- Scheele, Traité de l'Air et du Feu; Paris, 1781, §56.—The original work of Scheele was published in 1777. Mariotte died in 1684.
- Pictet, Essai sur le Feu, § 52 et seq.
- Journal de Phiysque, de Chimie, d'Histoire Naturelle et des Arts, par M. Delametherie, 1811.—P. Prevost, Mémoire sur la Transmission du Calorique à travers l'Eau et d'autres Substances, § 42 et 43.
- Nicholson, A Journal of Natural Philosophy, Chemistry and the Arts, vol. xxvi. May and June 1810.—J. D. Maycock, Remarks on Professor Leslie's Doctrine of Radiant Heat.
- Journal de Physique, &c., par Delametherie, 1812.—Delaroche, Observations sur le Calorique rayonnant.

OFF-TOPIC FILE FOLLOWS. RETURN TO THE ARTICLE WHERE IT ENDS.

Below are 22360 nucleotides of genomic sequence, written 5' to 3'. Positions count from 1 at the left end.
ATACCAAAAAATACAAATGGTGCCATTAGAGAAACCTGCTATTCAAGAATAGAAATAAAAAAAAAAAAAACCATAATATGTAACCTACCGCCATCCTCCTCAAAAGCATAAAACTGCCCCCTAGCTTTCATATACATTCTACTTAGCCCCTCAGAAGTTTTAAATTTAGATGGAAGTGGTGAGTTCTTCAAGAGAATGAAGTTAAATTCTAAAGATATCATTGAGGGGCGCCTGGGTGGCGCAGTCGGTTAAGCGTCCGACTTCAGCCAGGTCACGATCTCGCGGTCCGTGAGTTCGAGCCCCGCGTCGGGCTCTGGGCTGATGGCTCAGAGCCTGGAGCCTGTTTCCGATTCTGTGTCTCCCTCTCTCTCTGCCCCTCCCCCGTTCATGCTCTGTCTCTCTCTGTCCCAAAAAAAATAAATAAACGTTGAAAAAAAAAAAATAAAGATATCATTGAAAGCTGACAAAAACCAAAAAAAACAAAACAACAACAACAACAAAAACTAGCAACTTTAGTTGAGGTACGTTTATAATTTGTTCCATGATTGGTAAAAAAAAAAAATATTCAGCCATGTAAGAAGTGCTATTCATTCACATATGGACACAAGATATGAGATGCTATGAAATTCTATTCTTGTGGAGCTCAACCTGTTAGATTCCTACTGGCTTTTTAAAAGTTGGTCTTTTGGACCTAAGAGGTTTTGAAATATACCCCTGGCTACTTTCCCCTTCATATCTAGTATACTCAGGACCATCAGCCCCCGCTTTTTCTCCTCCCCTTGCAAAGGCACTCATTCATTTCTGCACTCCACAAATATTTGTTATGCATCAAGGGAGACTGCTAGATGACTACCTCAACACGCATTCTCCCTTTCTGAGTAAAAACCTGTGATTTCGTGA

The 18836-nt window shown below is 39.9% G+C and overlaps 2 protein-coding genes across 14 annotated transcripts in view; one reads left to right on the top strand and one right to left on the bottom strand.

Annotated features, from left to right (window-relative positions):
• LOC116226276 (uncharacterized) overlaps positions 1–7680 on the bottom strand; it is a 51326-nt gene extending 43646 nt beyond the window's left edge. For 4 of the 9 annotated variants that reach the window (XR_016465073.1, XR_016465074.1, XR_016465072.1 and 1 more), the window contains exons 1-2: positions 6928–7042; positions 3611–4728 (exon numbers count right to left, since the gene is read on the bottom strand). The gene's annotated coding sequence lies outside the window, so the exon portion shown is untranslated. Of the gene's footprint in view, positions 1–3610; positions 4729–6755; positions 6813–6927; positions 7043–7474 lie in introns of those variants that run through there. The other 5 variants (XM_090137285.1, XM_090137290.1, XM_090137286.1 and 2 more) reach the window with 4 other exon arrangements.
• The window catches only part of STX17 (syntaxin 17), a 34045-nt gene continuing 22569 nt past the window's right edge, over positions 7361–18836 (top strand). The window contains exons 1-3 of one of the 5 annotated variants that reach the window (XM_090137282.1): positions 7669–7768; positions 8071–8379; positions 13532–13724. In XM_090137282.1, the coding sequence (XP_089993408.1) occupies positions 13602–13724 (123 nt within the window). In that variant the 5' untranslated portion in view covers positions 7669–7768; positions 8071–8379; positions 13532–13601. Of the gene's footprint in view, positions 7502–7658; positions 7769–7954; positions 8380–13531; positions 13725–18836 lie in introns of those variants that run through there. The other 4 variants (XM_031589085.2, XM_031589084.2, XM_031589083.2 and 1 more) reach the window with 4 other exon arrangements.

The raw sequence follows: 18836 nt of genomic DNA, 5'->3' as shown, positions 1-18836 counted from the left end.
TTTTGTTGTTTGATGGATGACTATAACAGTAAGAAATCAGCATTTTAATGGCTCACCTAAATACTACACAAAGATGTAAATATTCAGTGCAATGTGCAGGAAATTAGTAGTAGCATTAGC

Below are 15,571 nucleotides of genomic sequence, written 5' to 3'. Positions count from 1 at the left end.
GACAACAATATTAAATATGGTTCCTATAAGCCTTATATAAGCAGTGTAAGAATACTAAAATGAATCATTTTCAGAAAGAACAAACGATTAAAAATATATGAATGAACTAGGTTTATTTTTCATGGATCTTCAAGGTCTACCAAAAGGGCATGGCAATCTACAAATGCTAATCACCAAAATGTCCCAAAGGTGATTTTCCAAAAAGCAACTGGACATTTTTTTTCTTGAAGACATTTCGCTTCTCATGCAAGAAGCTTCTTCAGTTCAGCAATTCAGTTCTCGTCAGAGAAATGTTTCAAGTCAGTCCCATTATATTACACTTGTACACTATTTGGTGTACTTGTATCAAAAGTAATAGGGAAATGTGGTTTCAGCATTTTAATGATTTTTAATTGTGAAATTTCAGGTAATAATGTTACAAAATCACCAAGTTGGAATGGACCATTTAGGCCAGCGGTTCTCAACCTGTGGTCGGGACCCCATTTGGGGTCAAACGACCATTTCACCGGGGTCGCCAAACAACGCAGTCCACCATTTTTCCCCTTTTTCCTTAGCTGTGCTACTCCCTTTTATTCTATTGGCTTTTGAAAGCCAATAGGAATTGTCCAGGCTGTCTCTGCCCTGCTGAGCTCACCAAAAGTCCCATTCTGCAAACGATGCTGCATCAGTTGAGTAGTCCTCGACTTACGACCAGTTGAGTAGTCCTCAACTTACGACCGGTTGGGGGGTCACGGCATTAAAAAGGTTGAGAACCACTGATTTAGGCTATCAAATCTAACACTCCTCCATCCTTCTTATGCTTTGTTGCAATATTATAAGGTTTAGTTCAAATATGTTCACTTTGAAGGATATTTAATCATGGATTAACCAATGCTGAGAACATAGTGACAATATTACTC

- I must not omit to mention that, notwithstanding the results obtained by Delaroche, some most eminent philosophers (and of these it will be sufficient to name Laplace and Brewster) continued to deny the immediate transmission of heat through transparent solid bodies. Their principal objection was founded on an experiment of that author, from which it was inferred that a thick glass intercepted a greater quantity of radiant heat than a thin glass, though the former was much more transparent. It was insisted that this circumstance proved the presence and action of heat successively propagated from one surface to the other, and every elevation of temperature observed on the other side of the screen was assigned to the conductible caloric. This opinion can no longer be maintained in defiance of the results furnished by the application of the thermomultiplier to this species of phænomena. It will be seen, further, that the calorific action through a transparent layer is instantaneous, and that the time necessary for the instrument to mark its total effect is the same, whatever be the quality or thickness of the screens. Let the direct rays from an unvarying source of heat be received on the thermoelectric pile; let them be first made to pass through any diaphanous screen of one hundred millimetres in thickness: the index of the galvanometer sets itself in motion from the instant when the communications are established, and stops after having described an arc of greater or less extent in an unvarying interval, which, with my apparatus, I find to be ninety seconds.